"I would not take an Internet class. That's far too difficult," Nicholson said. "I'm not one of those all-A students."
He still works on a typewriter and his wife Sharon Nicholson helps him type up his assignments. His wife is highly educated in her own right, with seven degrees of her own.
"She helps me with my homework all the time," he said. "I cannot function on a computer, so she has to do it."
When asked what advice he would give to recent graduates, Nicholson paused before saying, "Don't quit too soon. Keep up with your aspirations. A lot of people tend to throw in the towel and have to come back to it later. Don't give up on your aspirations too soon."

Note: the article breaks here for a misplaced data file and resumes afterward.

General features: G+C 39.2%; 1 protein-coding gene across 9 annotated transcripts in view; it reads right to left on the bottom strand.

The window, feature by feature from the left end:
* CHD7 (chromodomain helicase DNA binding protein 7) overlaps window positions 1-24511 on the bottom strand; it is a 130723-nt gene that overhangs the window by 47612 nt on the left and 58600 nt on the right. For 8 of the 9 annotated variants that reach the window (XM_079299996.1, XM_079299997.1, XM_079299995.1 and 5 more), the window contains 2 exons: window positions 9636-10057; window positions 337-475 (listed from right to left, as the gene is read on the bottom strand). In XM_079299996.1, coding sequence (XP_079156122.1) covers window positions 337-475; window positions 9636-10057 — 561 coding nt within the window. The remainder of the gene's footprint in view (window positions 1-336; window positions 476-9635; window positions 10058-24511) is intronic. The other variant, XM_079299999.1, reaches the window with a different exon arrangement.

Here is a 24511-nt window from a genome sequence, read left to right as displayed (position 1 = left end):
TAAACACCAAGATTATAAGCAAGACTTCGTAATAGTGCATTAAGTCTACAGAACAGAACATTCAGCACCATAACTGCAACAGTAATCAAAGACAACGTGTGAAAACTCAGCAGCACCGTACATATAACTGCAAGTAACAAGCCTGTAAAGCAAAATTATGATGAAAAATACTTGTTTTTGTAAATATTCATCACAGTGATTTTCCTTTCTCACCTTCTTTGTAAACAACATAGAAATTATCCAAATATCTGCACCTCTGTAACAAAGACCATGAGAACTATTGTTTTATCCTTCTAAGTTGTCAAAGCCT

And the admittedly competitive Nicholson has no plans to give up on his own aspirations, hinting that he has his eye on a few more degrees in the next few years.
"He likes going to school and doesn't want responsibility," Carey said. "This is what Mike lives for. He's about 70 and he's not going to stop. It wouldn't surprise me if at one point he tried law school or something else."